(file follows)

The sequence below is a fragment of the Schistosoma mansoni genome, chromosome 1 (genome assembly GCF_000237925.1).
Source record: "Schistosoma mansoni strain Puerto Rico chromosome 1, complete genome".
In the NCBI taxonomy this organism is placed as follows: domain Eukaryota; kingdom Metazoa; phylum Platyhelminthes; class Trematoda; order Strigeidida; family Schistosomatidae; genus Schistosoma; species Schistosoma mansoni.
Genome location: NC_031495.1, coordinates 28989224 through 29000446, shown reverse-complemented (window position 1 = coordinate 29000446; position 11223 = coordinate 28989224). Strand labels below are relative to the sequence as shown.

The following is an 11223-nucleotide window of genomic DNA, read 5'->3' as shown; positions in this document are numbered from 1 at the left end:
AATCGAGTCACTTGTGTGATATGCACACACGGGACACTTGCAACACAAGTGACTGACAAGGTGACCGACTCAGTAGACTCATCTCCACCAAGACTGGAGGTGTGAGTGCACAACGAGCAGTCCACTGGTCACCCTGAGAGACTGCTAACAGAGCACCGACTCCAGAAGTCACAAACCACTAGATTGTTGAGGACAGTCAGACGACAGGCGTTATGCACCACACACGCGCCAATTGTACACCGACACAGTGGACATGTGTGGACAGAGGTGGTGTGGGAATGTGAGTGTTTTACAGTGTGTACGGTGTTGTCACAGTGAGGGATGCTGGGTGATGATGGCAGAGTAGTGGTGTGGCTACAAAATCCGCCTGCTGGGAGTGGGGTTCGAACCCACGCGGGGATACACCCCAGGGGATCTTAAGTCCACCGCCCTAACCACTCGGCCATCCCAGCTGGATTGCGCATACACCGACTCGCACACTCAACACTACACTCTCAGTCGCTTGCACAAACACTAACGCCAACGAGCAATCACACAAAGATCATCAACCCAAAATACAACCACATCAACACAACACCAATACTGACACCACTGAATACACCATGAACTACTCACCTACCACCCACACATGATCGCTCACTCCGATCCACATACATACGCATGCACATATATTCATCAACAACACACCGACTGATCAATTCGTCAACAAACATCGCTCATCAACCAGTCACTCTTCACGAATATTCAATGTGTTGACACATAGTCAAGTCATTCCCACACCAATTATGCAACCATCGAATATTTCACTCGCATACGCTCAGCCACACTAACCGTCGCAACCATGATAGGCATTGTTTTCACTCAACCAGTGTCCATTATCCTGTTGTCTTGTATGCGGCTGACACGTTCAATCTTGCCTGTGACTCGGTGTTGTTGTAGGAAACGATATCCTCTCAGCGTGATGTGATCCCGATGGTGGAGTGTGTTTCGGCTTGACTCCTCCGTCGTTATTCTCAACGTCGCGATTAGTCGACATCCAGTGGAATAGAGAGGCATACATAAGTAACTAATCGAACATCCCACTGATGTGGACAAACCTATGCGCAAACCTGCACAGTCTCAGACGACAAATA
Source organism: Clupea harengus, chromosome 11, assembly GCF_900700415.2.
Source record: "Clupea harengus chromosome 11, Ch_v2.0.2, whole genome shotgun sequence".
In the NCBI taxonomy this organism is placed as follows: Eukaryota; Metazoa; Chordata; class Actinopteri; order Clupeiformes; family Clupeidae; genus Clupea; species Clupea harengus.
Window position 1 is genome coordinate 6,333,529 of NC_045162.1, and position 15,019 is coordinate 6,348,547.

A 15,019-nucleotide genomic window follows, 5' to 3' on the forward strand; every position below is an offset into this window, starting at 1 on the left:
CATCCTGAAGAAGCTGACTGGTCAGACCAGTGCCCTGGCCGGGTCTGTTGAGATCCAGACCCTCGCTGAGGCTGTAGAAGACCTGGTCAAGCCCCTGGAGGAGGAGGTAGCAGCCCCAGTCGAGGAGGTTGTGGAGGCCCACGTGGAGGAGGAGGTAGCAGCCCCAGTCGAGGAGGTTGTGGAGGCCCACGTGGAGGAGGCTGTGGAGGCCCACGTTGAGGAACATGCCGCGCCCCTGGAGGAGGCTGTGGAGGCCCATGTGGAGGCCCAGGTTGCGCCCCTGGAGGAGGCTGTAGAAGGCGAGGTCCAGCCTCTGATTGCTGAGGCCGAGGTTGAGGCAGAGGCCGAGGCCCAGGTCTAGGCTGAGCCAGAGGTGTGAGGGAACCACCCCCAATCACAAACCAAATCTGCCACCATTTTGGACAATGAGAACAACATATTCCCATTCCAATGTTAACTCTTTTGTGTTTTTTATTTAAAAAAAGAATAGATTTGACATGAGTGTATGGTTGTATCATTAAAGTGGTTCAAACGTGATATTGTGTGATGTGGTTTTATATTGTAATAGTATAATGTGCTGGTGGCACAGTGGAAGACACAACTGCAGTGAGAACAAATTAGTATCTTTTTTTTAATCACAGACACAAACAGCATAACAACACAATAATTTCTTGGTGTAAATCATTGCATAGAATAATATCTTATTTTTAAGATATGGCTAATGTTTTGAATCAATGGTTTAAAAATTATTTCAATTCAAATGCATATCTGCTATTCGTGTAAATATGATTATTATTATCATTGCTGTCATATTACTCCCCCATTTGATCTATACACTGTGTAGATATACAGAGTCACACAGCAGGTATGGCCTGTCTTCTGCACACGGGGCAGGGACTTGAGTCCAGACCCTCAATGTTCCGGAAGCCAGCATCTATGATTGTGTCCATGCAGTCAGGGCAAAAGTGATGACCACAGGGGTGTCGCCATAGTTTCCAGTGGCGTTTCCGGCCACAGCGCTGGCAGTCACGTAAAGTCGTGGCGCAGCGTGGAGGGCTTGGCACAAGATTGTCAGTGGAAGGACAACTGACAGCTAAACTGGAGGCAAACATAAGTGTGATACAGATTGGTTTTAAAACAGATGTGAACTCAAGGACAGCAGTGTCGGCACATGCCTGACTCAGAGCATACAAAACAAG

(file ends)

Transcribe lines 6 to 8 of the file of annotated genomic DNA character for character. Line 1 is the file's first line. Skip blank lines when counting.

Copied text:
AATCGAGTCACTTGTGTGATATGCACACACGGGACACTTGCAACACAAGTGACTGACAAGGTGACCGACTCAGTAGACTCATCTCCACCAAGACTGGAGGTGTGAGTGCACAACGAGCAGTCCACTGGTCACCCTGAGAGACTGCTAACAGAGCACCGACTCCAGAAGTCACAAACCACTAGATTGTTGAGGACAGTCAGACGACAGGCGTTATGCACCACACACGCGCCAATTGTACACCGACACAGTGGACATGTGTGGACAGAGGTGGTGTGGGAATGTGAGTGTTTTACAGTGTGTACGGTGTTGTCACAGTGAGGGATGCTGGGTGATGATGGCAGAGTAGTGGTGTGGCTACAAAATCCGCCTGCTGGGAGTGGGGTTCGAACCCACGCGGGGATACACCCCAGGGGATCTTAAGTCCACCGCCCTAACCACTCGGCCATCCCAGCTGGATTGCGCATACACCGACTCGCACACTCAACACTACACTCTCAGTCGCTTGCACAAACACTAACGCCAACGAGCAATCACACAAAGATCATCAACCCAAAATACAACCACATCAACACAACACCAATACTGACACCACTGAATACACCATGAACTACTCACCTACCACCCACACATGATCGCTCACTCCGATCCACATACATACGCATGCACATATATTCATCAACAACACACCGACTGATCAATTCGTCAACAAACATCGCTCATCAACCAGTCACTCTTCACGAATATTCAATGTGTTGACACATAGTCAAGTCATTCCCACACCAATTATGCAACCATCGAATATTTCACTCGCATACGCTCAGCCACACTAACCGTCGCAACCATGATAGGCATTGTTTTCACTCAACCAGTGTCCATTATCCTGTTGTCTTGTATGCGGCTGACACGTTCAATCTTGCCTGTGACTCGGTGTTGTTGTAGGAAACGATATCCTCTCAGCGTGATGTGATCCCGATGGTGGAGTGTGTTTCGGCTTGACTCCTCCGTCGTTATTCTCAACGTCGCGATTAGTCGACATCCAGTGGAATAGAGAGGCATACATAAGTAACTAATCGAACATCCCACTGATGTGGACAAACCTATGCGCAAACCTGCACAGTCTCAGACGACAAATA
Source organism: Clupea harengus, chromosome 11, assembly GCF_900700415.2.
Source record: "Clupea harengus chromosome 11, Ch_v2.0.2, whole genome shotgun sequence".